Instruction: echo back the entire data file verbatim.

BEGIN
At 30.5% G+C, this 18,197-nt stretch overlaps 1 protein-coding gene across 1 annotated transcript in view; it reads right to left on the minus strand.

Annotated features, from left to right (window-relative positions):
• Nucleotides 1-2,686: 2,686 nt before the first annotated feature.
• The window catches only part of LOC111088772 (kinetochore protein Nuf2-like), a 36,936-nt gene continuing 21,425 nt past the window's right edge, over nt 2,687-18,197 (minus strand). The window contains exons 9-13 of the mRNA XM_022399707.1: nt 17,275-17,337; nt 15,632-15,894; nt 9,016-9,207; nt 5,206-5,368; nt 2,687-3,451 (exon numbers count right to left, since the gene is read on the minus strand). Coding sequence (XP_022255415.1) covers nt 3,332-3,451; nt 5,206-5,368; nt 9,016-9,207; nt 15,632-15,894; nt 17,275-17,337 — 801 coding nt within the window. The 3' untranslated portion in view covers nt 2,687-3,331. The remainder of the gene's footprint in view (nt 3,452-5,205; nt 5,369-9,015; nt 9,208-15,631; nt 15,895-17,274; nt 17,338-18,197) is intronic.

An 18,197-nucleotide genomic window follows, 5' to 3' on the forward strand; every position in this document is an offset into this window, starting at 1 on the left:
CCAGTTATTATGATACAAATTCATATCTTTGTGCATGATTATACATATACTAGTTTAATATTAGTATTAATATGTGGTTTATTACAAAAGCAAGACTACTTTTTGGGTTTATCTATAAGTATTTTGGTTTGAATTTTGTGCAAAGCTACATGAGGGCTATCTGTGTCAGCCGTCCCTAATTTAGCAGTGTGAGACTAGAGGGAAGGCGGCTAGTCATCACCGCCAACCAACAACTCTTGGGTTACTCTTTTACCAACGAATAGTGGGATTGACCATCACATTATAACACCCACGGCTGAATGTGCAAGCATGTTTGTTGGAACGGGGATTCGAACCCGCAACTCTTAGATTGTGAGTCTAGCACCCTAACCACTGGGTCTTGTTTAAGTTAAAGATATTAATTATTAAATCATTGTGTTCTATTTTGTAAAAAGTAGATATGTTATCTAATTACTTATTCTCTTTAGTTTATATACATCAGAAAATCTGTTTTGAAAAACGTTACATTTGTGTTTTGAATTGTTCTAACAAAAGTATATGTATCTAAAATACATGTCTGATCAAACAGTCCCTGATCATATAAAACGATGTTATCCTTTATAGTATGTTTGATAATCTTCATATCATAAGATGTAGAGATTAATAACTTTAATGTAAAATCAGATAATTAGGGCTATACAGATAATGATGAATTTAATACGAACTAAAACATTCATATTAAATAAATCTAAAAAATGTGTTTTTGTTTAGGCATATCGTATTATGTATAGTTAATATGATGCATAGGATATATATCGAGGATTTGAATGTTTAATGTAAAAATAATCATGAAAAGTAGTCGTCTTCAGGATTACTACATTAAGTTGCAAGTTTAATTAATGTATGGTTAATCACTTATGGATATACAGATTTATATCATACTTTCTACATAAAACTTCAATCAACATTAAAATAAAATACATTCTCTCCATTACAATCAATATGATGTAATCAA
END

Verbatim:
At 30.5% G+C, this 18,197-nt stretch overlaps 1 protein-coding gene across 1 annotated transcript in view; it reads right to left on the minus strand.

Annotated features, from left to right (window-relative positions):
• Nucleotides 1-2,686: 2,686 nt before the first annotated feature.
• The window catches only part of LOC111088772 (kinetochore protein Nuf2-like), a 36,936-nt gene continuing 21,425 nt past the window's right edge, over nt 2,687-18,197 (minus strand). The window contains exons 9-13 of the mRNA XM_022399707.1: nt 17,275-17,337; nt 15,632-15,894; nt 9,016-9,207; nt 5,206-5,368; nt 2,687-3,451 (exon numbers count right to left, since the gene is read on the minus strand). Coding sequence (XP_022255415.1) covers nt 3,332-3,451; nt 5,206-5,368; nt 9,016-9,207; nt 15,632-15,894; nt 17,275-17,337 — 801 coding nt within the window. The 3' untranslated portion in view covers nt 2,687-3,331. The remainder of the gene's footprint in view (nt 3,452-5,205; nt 5,369-9,015; nt 9,208-15,631; nt 15,895-17,274; nt 17,338-18,197) is intronic.

An 18,197-nucleotide genomic window follows, 5' to 3' on the forward strand; every position in this document is an offset into this window, starting at 1 on the left:
CCAGTTATTATGATACAAATTCATATCTTTGTGCATGATTATACATATACTAGTTTAATATTAGTATTAATATGTGGTTTATTACAAAAGCAAGACTACTTTTTGGGTTTATCTATAAGTATTTTGGTTTGAATTTTGTGCAAAGCTACATGAGGGCTATCTGTGTCAGCCGTCCCTAATTTAGCAGTGTGAGACTAGAGGGAAGGCGGCTAGTCATCACCGCCAACCAACAACTCTTGGGTTACTCTTTTACCAACGAATAGTGGGATTGACCATCACATTATAACACCCACGGCTGAATGTGCAAGCATGTTTGTTGGAACGGGGATTCGAACCCGCAACTCTTAGATTGTGAGTCTAGCACCCTAACCACTGGGTCTTGTTTAAGTTAAAGATATTAATTATTAAATCATTGTGTTCTATTTTGTAAAAAGTAGATATGTTATCTAATTACTTATTCTCTTTAGTTTATATACATCAGAAAATCTGTTTTGAAAAACGTTACATTTGTGTTTTGAATTGTTCTAACAAAAGTATATGTATCTAAAATACATGTCTGATCAAACAGTCCCTGATCATATAAAACGATGTTATCCTTTATAGTATGTTTGATAATCTTCATATCATAAGATGTAGAGATTAATAACTTTAATGTAAAATCAGATAATTAGGGCTATACAGATAATGATGAATTTAATACGAACTAAAACATTCATATTAAATAAATCTAAAAAATGTGTTTTTGTTTAGGCATATCGTATTATGTATAGTTAATATGATGCATAGGATATATATCGAGGATTTGAATGTTTAATGTAAAAATAATCATGAAAAGTAGTCGTCTTCAGGATTACTACATTAAGTTGCAAGTTTAATTAATGTATGGTTAATCACTTATGGATATACAGATTTATATCATACTTTCTACATAAAACTTCAATCAACATTAAAATAAAATACATTCTCTCCATTACAATCAATATGATGTAATCAA